What was perhaps the biggest disappointment in all of Diobelys Hurtado's 24 years came in the spring of 1992, when the coach of Cuba's powerhouse national boxing team told him he wouldn't be going to Barcelona to compete in the Olympics. Though the elusive right-hander with the surprising left hook held the amateur world championship, another fighter had been tapped to represent Cuba in the super lightweight division. "It was something very hard for me," recalls the boxer, whose long-lashed, feline eyes often narrow in a slight frown of concentration. "This was what I'd been working for; it was a great opportunity."
Along with eight siblings and assorted nieces and nephews, Hurtado grew up in poverty on a farm outside Santiago de Cuba. To this day, the family house doesn't have electricity. When he wasn't helping harvest corn, yucca, and beans, Hurtado played piano and sang salsa with some of his brothers, one of whom now fronts a band in Santiago. And starting at the age of twelve, he dedicated himself to training. He'd walk sixteen miles each way to work out at the gymnasium in the town of La Maya. "I knew if I could be successful, I would be able to help my family," he says. "My other brothers weren't fortunate enough to be athletes." Finally, in 1989, at age seventeen, Hurtado got the chance to travel to Havana to try out for the junior national team. He was accepted, and the next year he advanced to the adult team.
As it happened, the Cuban who went to Barcelona in Hurtado's place was eliminated in an early-round bout. The American Oscar de la Hoya eventually won the gold medal, a victory he has since parlayed into a professional world championship and millions of dollars. And although Hurtado would go on to win two national championships as well as two world championships, he began to think about defecting to the U.S.
It wasn't that he was in dire straits. His athletic ability had always protected him from military service, with its long tours of duty and the threat of war. Food and other supplies weren't rationed for elite athletes as they usually were for their families. Little was spared to enhance the worldwide prestige of Cuba's winning sports teams. As a fellow defector puts it, "Estabamos una maquina de dinero para Fidel."
Hurtado no longer wanted to be a part of Castro's money machine.
Of course, he said nothing to his family in Santiago, nothing to his friends at the Instituto Superior de Cultura Fisica, part of the University of Havana, where national team members lived and trained and where Hurtado earned a degree in 1994. A few other team members had defected, but no one spoke openly about such matters; you never knew who might hear and talk to the wrong people.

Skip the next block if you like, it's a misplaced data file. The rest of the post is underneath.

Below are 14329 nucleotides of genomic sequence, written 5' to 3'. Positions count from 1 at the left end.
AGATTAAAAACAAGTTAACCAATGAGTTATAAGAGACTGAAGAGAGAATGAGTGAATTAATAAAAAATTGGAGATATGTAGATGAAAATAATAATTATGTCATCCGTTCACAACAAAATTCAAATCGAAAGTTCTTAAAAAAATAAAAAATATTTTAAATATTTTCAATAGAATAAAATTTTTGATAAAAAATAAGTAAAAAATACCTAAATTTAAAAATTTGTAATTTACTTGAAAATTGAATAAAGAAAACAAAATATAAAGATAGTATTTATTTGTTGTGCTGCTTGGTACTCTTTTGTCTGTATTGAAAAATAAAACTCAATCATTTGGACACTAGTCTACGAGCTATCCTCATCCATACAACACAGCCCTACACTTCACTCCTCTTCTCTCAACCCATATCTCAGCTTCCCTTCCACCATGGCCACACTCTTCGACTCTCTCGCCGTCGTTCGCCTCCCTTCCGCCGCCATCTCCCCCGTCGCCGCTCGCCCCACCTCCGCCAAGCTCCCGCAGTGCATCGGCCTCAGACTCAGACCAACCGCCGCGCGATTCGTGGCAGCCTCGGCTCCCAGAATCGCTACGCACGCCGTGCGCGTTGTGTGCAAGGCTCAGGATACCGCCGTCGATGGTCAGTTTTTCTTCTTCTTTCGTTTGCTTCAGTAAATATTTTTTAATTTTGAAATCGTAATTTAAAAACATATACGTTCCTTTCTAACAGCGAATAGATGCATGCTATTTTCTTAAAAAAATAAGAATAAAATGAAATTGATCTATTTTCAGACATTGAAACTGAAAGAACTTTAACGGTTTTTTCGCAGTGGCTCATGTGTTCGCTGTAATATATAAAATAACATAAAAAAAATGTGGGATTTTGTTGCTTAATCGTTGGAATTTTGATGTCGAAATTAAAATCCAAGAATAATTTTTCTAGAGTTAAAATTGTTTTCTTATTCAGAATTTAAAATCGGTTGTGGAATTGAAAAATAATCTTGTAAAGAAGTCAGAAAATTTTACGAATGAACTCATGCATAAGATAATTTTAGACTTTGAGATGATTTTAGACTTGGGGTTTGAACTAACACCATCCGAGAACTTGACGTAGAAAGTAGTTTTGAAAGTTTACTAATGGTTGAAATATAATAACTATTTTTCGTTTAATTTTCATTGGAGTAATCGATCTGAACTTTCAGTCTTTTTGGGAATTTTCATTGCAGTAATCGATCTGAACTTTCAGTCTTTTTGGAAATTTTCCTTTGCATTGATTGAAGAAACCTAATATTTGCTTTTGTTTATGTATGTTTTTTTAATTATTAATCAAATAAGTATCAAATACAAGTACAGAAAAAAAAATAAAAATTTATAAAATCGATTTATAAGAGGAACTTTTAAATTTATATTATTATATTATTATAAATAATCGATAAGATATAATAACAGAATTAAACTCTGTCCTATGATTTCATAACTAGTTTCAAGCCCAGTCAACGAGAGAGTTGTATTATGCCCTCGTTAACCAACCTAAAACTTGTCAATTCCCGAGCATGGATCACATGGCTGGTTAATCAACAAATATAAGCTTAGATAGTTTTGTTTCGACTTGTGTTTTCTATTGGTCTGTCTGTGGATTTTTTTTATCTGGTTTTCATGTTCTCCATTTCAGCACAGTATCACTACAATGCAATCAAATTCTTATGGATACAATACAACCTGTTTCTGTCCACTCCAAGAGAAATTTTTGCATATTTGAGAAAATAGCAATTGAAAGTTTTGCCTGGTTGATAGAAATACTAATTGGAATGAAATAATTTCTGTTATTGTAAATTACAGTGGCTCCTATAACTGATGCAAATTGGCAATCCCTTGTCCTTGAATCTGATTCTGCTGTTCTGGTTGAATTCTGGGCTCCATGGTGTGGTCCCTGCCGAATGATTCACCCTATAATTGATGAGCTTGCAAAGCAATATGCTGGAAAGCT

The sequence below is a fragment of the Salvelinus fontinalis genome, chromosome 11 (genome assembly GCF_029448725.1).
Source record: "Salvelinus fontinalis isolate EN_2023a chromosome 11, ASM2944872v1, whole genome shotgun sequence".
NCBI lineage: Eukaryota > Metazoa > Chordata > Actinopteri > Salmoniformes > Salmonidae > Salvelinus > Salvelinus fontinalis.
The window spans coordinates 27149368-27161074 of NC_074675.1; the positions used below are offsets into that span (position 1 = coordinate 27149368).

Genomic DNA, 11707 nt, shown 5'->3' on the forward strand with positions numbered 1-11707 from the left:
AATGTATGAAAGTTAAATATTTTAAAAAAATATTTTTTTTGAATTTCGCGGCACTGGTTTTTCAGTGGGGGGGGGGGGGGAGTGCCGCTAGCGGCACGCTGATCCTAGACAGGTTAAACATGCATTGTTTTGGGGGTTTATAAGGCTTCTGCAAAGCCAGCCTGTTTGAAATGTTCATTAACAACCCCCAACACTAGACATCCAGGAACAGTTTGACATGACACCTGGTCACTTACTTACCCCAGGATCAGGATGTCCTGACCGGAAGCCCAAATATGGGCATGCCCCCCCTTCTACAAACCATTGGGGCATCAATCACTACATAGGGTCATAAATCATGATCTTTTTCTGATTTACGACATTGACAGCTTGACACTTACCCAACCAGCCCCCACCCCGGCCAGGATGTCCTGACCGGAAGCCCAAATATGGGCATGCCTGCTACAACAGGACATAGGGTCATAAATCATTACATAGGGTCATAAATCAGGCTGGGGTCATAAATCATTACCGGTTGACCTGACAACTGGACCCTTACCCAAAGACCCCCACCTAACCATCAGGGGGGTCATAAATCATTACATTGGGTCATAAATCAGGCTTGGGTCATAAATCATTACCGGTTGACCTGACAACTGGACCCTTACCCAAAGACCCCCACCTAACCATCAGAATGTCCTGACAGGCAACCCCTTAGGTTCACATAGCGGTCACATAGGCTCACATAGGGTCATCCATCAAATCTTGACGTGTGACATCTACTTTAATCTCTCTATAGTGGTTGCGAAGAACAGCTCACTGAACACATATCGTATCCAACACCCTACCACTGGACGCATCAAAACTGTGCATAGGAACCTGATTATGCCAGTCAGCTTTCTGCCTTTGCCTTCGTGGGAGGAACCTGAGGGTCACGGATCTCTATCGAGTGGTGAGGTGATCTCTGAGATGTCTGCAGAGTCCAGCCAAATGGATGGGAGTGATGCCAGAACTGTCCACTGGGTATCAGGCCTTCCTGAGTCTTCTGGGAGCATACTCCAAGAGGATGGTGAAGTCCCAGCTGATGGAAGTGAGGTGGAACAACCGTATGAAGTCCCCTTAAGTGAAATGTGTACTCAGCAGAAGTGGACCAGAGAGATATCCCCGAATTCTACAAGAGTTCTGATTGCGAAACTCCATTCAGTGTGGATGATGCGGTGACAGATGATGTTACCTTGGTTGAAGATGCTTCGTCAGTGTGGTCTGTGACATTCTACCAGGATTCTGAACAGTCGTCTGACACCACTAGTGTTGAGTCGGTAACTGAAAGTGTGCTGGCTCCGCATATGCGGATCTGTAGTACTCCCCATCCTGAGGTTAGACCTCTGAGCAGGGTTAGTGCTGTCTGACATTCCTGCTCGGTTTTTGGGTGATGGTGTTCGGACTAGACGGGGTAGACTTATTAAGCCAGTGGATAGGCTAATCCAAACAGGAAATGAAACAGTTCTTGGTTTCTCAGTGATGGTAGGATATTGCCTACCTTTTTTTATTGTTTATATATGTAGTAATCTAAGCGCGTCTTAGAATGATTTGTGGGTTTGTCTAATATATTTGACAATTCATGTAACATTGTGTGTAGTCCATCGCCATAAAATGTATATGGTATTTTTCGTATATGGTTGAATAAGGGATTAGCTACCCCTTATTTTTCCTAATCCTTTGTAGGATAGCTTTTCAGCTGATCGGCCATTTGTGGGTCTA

It was after an October 1994 trip to a tournament in Connecticut, during a stopover at the Miami airport on the way back to Havana, that Hurtado got up the courage to jump. He didn't know anyone in Miami, but he thought he'd get help from the large exile population here. The team was staying at the Miami Airport Marriott; at about 1:00 a.m. on the night before Halloween, he sneaked down to the bar. "I was feeling very alone, and I just started talking to a gentleman there. I thought I could trust him, so I told him what I was intending to do and asked him to help me. First he explained how difficult life is here, and he told me to think about what I was doing. I said I was sure."
The man, whom Hurtado hasn't seen since, drove him to a Days Inn near the airport and got him a room. A security guard there happened to have a phone number for Giorbis Barthelemy, who six months earlier had swum across Guantanamo Bay to the naval base. Barthelemy had boxed a few months for the Cuban junior team and was already fighting professionally. At about 3:00 a.m. he and his manager Rene Gil, along with Hialeah boxing promoter Julio Martinez and a partner (who has since bowed out), arrived to find a nervous and stone-drunk Hurtado. They went for breakfast to Chico's, the landmark Hialeah restaurant and cafeteria, and later Hurtado fell asleep for a few hours on the floor of Gil's office.
It didn't take the local press long to discover the newest and most impressive boxer associated with Martinez, a former Hialeah mayor who has dabbled in both boxing and politics for more than twenty years. Martinez was just beginning to re-enter the promotion business with the help of Luis De Cubas, a co-promoter of boxing legend Roberto Duran and a manager of Jorge Luis Gonzalez, the star Cuban heavyweight whose celebrated defection in 1991 is considered to have inspired others to follow.